It may be true that our past is behind us, but some of it remains nearer than the rest. Distance provides a remove from which to appraise the value of a person, thing,or event. The lack of such distance can limit our perspective on the nearer parts, and in some instances, might destroy our heritage before we have a chance to adequately consider it.
Consider two examples of Capitol architecture. The 1899 New York State Capitol is heralded as a triumph. The virtual tour proudly states that the building took 32 years and $25 million to construct. It highlights the “grand spaces” and extravagant details throughout the building such as its carved staircases, its paneled chambers, and the exotic materials used inside and out. I have visited it myself and would recommend the tour to anyone with an interest in architecture or government.
But I would also recommend another nearby capitol, the Orange County Government Center. Equally grand, drafty, challenging, and detailed, it was designed by Paul Rudolph and opened in 1970. It is the last remaining work by an internationally renowned modern architect in the county, but when the Government Center appears in the news, it is most often being condemned as outdated, costly, and impractical,an architecturally inappropriate eyesore. Rather than imported granite and marble, it was constructed of cast concrete. Where the State Capitol is celebrated for a 56 foot high Assembly Chamber, The Government Center is faulted for the wasted space around open staircases and the thermal loss of its clerestories and large windows.
Paul Rudolph was unique among modernists in successfully winning a number of public contracts, but the fate of his creations is typical. The ideological, aesthetic, and engineering chutzpah of these architects who advanced the art through the Twentieth Century is now derided as kitsch, impractical, or failed. And our historic preservation laws do not provide umbrage for such youngsters: not yet 50 years old, their buildings must fend for themselves against nature and man.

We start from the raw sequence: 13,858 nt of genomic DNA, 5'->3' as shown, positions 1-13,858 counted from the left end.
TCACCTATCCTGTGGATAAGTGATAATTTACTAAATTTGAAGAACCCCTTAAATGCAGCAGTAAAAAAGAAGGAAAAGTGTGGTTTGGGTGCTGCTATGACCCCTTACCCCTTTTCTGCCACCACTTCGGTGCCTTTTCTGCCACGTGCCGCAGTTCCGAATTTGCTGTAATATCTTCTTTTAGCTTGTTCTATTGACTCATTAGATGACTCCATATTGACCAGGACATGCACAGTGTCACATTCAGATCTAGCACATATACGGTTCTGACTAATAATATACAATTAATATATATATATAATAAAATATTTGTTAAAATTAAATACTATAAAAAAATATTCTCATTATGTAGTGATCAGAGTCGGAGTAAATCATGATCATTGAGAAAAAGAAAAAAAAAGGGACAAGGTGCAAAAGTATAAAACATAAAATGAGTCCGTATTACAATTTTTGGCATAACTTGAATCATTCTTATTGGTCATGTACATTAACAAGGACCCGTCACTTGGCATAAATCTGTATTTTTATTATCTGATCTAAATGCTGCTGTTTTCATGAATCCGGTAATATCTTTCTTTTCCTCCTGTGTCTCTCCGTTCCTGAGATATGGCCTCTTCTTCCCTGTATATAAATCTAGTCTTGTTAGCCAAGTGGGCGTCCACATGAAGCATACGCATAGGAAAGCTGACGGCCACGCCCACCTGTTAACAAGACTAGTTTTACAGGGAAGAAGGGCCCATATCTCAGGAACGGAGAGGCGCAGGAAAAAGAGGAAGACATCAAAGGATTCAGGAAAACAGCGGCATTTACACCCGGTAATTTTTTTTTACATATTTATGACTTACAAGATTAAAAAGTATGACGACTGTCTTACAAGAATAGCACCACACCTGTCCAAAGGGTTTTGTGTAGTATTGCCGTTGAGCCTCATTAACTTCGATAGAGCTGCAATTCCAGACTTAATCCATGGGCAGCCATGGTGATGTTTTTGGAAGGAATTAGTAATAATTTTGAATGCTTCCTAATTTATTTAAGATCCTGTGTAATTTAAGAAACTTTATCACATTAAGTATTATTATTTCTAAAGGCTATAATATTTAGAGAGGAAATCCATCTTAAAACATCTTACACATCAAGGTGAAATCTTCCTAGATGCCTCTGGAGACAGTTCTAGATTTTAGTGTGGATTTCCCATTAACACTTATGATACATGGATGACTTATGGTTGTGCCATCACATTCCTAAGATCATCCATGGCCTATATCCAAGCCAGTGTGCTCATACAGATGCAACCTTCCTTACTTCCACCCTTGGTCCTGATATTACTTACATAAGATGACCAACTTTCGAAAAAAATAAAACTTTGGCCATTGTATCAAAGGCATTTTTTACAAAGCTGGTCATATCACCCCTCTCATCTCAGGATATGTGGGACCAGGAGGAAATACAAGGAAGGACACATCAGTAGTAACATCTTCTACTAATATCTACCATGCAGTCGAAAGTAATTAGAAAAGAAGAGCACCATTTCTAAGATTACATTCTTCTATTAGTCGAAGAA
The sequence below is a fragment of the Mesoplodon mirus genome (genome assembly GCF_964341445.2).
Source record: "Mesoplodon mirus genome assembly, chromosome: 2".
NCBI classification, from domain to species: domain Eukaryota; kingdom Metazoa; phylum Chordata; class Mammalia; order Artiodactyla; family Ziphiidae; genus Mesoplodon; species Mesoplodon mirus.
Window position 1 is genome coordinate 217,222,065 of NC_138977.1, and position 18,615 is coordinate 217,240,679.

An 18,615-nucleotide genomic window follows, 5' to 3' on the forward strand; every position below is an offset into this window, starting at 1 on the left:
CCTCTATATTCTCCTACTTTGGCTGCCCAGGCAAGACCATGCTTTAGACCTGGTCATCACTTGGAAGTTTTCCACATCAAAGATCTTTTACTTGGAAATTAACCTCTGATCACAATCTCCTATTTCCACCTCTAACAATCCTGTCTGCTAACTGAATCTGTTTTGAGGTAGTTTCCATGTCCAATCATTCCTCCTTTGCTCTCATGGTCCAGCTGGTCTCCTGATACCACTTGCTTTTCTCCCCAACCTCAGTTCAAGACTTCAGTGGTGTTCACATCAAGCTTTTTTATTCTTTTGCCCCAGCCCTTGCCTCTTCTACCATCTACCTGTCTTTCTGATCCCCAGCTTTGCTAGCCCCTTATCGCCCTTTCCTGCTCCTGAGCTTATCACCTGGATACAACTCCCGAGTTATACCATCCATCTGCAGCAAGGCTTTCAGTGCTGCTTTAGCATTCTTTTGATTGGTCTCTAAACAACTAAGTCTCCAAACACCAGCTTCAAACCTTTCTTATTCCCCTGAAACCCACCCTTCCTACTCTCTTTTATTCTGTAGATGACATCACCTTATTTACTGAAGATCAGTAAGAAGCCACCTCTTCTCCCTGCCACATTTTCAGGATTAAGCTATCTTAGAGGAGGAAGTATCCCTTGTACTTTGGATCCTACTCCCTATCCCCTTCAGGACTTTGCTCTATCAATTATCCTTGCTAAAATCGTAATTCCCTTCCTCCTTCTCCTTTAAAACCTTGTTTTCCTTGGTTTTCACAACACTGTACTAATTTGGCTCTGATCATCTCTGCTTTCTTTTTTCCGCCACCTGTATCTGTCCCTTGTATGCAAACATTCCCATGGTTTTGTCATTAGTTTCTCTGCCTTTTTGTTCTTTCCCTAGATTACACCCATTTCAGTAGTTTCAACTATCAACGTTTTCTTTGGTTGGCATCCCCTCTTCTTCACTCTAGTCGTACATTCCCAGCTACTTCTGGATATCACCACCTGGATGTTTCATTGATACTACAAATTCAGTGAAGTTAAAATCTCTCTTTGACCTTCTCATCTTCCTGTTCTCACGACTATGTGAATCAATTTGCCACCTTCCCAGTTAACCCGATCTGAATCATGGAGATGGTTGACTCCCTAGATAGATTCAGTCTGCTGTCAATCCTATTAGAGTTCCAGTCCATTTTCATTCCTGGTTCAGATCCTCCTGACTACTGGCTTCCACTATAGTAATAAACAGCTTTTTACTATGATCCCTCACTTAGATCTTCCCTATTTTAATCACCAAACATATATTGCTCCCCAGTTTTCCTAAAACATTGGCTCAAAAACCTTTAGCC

If a building falls down due to poor design in less than 50 years, so be it. But the backlash against modern architecture is often about creating a new legacy by removing a previous one. At Gettysburg National Military Park, the National Park Service tried to destroy celebrated modernist Richard Neutra’s 1961 Cyclorama. They replaced it with a new visitor center, built to look old, on previously undisturbed ground, claiming it to be more appropriate to the site.
Fortunately, while many fail to appreciate plywood, plate-glass, and concrete with the same fervor that they exude for timber, stained glass, and marble, there are a few organizations addressing the importance of our latest inheritance. Learn more about the Recent Past Preservation Network and their efforts to preserve the Cyclorama online
The RPPN’s blog post about the Orange County Government Center is located here
The mission of DOCOMOMO New York/Tri-State is to“increase public awareness and appreciation of Modern movement architecture,landscape and urban design; to identify and document local examples; and to advocate for the protection of those determined most significant.”
The social, political, and engineering context that these buildings represent is a significant part of our national identity. While the nature of the movement and its pioneering use of engineered materials may condemn some of its experiments to rubble, there are enduring examples as well. Take a moment to consider what you haven’t yet,maybe your children’s children will thank you one day!
Photo: Orange County Government Center. Courtesy the Avery Architectural and Fine Arts Library, Columbia University, via the Recent Past Preservation Network.
Chris Pryslopski is Program Director of Marist College’s Hudson River Valley Institute and Associate Editor of the Hudson River Valley Review.